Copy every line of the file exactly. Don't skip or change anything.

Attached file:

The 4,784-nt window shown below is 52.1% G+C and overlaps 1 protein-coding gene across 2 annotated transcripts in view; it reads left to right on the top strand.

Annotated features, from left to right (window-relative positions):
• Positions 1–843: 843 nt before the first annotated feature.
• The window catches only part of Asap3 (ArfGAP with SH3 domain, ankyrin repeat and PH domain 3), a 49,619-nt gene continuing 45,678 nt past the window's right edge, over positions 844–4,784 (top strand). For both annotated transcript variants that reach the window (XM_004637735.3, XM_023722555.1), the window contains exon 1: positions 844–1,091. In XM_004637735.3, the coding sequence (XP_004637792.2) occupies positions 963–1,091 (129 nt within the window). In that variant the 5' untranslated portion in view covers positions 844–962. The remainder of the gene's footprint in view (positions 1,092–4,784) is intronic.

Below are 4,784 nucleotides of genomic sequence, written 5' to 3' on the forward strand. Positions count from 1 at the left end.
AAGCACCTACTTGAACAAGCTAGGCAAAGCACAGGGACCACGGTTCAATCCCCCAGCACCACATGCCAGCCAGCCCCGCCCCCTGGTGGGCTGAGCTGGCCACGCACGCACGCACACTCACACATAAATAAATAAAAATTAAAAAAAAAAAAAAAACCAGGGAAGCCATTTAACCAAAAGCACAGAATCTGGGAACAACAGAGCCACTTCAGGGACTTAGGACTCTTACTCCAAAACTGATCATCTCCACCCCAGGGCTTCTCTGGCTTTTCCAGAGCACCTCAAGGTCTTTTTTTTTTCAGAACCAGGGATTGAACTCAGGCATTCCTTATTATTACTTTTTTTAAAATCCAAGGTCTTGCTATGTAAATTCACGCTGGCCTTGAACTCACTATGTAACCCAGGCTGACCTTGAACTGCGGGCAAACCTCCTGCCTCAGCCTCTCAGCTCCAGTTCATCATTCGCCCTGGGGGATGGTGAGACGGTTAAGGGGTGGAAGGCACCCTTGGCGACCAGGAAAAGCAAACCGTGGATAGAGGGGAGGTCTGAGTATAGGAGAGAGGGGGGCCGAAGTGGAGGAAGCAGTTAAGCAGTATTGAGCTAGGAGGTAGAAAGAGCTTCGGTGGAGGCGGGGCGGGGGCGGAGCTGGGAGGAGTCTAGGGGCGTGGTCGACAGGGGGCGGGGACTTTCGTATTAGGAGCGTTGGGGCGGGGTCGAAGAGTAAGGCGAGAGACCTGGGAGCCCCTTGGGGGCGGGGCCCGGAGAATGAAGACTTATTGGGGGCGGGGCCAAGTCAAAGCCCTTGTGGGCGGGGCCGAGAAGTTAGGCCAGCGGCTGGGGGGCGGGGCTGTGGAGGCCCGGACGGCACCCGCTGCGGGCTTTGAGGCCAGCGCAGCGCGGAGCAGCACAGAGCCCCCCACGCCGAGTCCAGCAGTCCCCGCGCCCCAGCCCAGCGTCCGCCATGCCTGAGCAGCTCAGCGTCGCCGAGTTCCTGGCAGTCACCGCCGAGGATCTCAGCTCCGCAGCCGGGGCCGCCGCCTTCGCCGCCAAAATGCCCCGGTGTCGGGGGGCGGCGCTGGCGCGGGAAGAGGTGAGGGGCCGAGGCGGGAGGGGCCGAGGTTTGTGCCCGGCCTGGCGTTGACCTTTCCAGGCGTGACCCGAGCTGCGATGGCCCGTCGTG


The 4,784-nt window shown below is 52.1% G+C and overlaps 1 protein-coding gene across 2 annotated transcripts in view; it reads left to right on the top strand.

Annotated features, from left to right (window-relative positions):
• Positions 1–843: 843 nt before the first annotated feature.
• The window catches only part of Asap3 (ArfGAP with SH3 domain, ankyrin repeat and PH domain 3), a 49,619-nt gene continuing 45,678 nt past the window's right edge, over positions 844–4,784 (top strand). For both annotated transcript variants that reach the window (XM_004637735.3, XM_023722555.1), the window contains exon 1: positions 844–1,091. In XM_004637735.3, the coding sequence (XP_004637792.2) occupies positions 963–1,091 (129 nt within the window). In that variant the 5' untranslated portion in view covers positions 844–962. The remainder of the gene's footprint in view (positions 1,092–4,784) is intronic.

Below are 4,784 nucleotides of genomic sequence, written 5' to 3' on the forward strand. Positions count from 1 at the left end.
AAGCACCTACTTGAACAAGCTAGGCAAAGCACAGGGACCACGGTTCAATCCCCCAGCACCACATGCCAGCCAGCCCCGCCCCCTGGTGGGCTGAGCTGGCCACGCACGCACGCACACTCACACATAAATAAATAAAAATTAAAAAAAAAAAAAAAACCAGGGAAGCCATTTAACCAAAAGCACAGAATCTGGGAACAACAGAGCCACTTCAGGGACTTAGGACTCTTACTCCAAAACTGATCATCTCCACCCCAGGGCTTCTCTGGCTTTTCCAGAGCACCTCAAGGTCTTTTTTTTTTCAGAACCAGGGATTGAACTCAGGCATTCCTTATTATTACTTTTTTTAAAATCCAAGGTCTTGCTATGTAAATTCACGCTGGCCTTGAACTCACTATGTAACCCAGGCTGACCTTGAACTGCGGGCAAACCTCCTGCCTCAGCCTCTCAGCTCCAGTTCATCATTCGCCCTGGGGGATGGTGAGACGGTTAAGGGGTGGAAGGCACCCTTGGCGACCAGGAAAAGCAAACCGTGGATAGAGGGGAGGTCTGAGTATAGGAGAGAGGGGGGCCGAAGTGGAGGAAGCAGTTAAGCAGTATTGAGCTAGGAGGTAGAAAGAGCTTCGGTGGAGGCGGGGCGGGGGCGGAGCTGGGAGGAGTCTAGGGGCGTGGTCGACAGGGGGCGGGGACTTTCGTATTAGGAGCGTTGGGGCGGGGTCGAAGAGTAAGGCGAGAGACCTGGGAGCCCCTTGGGGGCGGGGCCCGGAGAATGAAGACTTATTGGGGGCGGGGCCAAGTCAAAGCCCTTGTGGGCGGGGCCGAGAAGTTAGGCCAGCGGCTGGGGGGCGGGGCTGTGGAGGCCCGGACGGCACCCGCTGCGGGCTTTGAGGCCAGCGCAGCGCGGAGCAGCACAGAGCCCCCCACGCCGAGTCCAGCAGTCCCCGCGCCCCAGCCCAGCGTCCGCCATGCCTGAGCAGCTCAGCGTCGCCGAGTTCCTGGCAGTCACCGCCGAGGATCTCAGCTCCGCAGCCGGGGCCGCCGCCTTCGCCGCCAAAATGCCCCGGTGTCGGGGGGCGGCGCTGGCGCGGGAAGAGGTGAGGGGCCGAGGCGGGAGGGGCCGAGGTTTGTGCCCGGCCTGGCGTTGACCTTTCCAGGCGTGACCCGAGCTGCGATGGCCCGTCGTG